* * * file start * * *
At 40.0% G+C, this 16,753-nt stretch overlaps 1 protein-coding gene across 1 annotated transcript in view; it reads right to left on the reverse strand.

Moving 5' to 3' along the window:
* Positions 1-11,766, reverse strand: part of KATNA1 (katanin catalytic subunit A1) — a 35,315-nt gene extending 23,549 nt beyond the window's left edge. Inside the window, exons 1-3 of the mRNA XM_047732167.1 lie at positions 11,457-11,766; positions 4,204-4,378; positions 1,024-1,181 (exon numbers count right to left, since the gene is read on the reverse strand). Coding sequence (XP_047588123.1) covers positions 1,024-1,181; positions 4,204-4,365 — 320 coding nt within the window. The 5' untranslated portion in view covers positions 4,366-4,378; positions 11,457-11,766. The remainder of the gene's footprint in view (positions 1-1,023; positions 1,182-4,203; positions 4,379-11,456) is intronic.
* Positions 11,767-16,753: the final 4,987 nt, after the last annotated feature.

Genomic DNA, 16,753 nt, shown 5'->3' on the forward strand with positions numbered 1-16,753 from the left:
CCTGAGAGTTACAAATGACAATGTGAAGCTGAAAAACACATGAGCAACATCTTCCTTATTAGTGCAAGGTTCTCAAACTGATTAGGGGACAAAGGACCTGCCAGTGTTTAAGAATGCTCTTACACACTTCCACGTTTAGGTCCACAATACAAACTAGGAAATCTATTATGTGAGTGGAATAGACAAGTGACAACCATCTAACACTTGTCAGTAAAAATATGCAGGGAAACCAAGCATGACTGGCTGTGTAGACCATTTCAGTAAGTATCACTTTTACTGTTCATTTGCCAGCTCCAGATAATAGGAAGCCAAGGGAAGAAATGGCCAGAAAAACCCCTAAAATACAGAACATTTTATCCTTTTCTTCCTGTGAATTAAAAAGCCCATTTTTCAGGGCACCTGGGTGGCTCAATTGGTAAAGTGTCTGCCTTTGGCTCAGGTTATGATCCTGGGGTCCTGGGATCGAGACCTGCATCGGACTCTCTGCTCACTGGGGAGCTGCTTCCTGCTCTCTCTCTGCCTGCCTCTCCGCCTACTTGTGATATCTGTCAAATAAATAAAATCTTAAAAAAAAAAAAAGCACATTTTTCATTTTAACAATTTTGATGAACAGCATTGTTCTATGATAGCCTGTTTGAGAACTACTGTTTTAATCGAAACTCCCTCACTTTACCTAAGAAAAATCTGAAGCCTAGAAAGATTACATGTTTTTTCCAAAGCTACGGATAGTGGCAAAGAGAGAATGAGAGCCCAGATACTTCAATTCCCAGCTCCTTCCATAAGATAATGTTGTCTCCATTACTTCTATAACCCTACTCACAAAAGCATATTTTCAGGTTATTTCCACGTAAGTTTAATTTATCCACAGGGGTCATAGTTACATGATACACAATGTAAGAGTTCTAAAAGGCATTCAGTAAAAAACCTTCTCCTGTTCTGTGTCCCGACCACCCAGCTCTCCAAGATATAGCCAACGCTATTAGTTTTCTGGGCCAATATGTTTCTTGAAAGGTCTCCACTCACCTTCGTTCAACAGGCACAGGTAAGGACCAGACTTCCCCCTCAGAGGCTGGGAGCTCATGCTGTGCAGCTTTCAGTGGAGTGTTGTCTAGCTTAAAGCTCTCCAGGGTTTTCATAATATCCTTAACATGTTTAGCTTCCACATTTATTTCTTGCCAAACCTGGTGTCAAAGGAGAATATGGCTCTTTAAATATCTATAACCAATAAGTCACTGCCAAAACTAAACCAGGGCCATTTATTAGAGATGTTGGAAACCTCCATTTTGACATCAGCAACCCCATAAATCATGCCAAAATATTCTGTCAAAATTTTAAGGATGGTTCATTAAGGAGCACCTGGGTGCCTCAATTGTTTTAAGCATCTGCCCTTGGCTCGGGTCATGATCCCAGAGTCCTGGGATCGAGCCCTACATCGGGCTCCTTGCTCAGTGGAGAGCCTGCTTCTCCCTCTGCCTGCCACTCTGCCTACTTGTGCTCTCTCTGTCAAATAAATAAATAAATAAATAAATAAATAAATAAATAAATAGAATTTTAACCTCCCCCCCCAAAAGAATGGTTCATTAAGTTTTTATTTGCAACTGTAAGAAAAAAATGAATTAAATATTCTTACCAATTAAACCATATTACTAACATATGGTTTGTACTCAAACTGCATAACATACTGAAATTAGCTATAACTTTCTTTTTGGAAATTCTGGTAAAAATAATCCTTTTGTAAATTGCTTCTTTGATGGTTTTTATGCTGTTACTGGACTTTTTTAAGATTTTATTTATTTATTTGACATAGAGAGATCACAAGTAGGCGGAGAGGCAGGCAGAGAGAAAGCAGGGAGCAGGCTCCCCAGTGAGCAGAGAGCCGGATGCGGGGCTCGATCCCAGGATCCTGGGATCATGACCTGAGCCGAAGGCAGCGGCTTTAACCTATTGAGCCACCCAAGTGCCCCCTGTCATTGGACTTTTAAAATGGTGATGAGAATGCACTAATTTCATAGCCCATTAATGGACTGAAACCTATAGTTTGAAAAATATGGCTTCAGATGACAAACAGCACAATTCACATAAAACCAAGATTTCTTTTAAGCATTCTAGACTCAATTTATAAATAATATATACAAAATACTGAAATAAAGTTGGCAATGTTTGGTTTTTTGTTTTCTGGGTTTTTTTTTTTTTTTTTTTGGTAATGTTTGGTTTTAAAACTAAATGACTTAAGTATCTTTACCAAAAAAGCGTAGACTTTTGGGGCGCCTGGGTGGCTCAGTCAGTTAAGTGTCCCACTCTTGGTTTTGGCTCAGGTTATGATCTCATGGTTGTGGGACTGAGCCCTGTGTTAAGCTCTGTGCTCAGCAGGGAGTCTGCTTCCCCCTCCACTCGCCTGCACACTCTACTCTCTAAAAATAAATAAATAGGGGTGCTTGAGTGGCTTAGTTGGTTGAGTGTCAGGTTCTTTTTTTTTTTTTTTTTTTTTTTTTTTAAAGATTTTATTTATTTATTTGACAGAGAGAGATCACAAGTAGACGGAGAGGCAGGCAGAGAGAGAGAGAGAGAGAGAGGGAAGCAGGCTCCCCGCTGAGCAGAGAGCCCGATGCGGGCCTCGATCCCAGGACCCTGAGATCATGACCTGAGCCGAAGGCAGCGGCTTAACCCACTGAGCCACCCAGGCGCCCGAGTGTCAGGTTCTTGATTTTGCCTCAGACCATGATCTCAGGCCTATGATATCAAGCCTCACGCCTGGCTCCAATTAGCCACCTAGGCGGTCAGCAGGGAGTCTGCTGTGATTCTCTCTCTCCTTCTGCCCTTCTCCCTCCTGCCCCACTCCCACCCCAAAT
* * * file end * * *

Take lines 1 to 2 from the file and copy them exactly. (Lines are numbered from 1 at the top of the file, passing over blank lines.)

At 40.0% G+C, this 16,753-nt stretch overlaps 1 protein-coding gene across 1 annotated transcript in view; it reads right to left on the reverse strand.

Moving 5' to 3' along the window: